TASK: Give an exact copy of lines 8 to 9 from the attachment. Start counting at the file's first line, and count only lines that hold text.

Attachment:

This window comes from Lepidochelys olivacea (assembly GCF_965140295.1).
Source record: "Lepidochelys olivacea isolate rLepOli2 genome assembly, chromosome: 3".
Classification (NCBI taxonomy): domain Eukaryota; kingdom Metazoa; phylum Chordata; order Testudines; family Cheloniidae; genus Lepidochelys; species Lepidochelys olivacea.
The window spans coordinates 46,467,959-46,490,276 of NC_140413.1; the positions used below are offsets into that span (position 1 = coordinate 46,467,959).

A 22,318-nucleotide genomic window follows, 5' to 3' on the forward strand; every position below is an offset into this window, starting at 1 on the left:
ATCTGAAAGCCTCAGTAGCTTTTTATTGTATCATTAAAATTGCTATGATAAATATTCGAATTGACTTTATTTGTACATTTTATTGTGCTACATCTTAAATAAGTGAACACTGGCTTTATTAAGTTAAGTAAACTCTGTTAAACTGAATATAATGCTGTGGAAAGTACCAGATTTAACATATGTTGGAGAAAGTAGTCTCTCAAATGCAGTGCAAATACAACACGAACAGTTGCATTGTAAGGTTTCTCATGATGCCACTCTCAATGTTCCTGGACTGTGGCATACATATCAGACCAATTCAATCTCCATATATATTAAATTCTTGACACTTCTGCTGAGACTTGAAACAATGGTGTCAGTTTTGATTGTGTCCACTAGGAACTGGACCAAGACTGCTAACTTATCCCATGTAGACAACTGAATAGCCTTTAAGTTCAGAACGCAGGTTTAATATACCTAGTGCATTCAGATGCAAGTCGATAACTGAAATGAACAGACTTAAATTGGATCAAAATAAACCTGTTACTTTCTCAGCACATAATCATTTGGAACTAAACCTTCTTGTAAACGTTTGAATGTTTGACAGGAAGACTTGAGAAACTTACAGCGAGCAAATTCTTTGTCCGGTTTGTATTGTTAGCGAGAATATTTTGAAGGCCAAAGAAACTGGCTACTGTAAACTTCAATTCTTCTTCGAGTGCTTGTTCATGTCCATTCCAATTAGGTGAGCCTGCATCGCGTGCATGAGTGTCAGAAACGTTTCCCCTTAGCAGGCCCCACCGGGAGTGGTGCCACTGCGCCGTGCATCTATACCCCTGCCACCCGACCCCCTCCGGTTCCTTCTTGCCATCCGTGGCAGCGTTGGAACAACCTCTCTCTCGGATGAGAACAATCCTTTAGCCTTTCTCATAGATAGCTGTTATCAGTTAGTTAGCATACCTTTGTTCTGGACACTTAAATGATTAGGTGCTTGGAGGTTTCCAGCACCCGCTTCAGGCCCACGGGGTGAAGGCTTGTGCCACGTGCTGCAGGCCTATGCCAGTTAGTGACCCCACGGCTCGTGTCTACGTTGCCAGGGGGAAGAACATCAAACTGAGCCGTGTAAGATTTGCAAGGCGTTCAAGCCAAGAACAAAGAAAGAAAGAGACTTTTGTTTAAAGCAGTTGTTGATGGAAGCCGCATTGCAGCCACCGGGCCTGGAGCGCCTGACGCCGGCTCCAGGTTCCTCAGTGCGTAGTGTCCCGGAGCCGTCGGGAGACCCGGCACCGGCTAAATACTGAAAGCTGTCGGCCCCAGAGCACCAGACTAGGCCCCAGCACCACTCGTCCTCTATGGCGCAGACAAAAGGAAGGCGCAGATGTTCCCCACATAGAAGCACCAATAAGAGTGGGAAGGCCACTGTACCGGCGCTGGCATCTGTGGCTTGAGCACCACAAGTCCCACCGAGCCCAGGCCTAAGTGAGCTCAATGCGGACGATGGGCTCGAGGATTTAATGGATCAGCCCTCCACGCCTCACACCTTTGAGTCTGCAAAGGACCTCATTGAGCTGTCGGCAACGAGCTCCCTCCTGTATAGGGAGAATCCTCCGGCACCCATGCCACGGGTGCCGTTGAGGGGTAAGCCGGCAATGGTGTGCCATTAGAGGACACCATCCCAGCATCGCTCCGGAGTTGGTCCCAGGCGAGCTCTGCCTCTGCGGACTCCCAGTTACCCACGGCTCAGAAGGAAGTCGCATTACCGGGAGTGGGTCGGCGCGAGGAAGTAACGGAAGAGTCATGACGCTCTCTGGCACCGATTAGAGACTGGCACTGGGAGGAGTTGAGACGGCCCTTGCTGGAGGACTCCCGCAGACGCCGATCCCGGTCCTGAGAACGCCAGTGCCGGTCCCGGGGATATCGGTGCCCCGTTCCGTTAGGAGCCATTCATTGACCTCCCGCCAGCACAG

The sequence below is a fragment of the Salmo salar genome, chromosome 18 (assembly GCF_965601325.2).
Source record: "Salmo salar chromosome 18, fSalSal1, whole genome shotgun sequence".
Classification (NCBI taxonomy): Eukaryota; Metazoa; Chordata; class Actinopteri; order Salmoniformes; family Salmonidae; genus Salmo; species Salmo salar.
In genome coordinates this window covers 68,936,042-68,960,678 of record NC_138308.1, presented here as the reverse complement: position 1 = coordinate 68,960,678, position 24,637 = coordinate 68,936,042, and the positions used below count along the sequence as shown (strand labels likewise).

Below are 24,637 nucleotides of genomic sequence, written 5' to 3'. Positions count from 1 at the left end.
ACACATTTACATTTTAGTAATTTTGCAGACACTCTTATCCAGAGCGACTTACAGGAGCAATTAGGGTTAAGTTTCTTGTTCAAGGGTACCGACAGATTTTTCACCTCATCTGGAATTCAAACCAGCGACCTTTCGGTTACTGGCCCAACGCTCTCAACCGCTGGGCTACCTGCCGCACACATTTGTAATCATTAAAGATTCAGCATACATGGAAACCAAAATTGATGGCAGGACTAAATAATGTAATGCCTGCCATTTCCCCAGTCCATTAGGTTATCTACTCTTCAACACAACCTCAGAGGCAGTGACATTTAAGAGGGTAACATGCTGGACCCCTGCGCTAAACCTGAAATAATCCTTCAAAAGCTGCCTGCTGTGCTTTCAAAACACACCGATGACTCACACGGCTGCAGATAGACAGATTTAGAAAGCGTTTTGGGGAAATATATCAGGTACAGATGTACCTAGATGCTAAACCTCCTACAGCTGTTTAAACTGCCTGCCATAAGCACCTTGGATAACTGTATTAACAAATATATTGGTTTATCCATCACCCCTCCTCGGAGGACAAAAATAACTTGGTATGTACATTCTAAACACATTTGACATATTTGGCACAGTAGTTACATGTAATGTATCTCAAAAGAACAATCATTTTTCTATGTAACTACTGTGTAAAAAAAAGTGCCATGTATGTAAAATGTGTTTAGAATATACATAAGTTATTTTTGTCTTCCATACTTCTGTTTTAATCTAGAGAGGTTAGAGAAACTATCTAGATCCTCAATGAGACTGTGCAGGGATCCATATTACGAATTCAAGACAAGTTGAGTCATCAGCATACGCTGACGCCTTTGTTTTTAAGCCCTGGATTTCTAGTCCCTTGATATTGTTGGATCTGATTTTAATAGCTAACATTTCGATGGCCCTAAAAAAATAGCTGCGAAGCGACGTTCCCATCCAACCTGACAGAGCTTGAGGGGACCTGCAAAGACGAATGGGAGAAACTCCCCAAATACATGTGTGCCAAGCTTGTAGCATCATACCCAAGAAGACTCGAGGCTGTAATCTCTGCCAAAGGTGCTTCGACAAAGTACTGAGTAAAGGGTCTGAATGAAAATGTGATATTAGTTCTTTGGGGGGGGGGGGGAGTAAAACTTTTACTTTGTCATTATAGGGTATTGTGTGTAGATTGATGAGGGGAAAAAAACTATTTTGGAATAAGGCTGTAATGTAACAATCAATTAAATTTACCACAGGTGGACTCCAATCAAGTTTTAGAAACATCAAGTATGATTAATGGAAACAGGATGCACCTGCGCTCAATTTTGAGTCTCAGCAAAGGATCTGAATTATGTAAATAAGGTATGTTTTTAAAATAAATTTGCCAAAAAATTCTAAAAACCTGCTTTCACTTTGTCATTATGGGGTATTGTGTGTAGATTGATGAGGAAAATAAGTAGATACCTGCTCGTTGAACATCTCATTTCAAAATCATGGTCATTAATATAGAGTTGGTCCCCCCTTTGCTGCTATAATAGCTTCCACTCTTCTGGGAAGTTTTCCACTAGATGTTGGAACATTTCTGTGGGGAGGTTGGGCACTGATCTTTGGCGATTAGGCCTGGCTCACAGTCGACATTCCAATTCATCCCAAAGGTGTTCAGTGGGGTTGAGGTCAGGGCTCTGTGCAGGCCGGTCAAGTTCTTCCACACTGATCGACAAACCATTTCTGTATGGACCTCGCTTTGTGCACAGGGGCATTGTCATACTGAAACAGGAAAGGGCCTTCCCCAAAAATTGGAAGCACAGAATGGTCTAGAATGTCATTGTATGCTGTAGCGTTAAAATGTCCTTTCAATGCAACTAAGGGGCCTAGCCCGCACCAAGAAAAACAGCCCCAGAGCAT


Source record: "Salmo salar chromosome 18, fSalSal1, whole genome shotgun sequence".
Classification (NCBI taxonomy): Eukaryota; Metazoa; Chordata; class Actinopteri; order Salmoniformes; family Salmonidae; genus Salmo; species Salmo salar.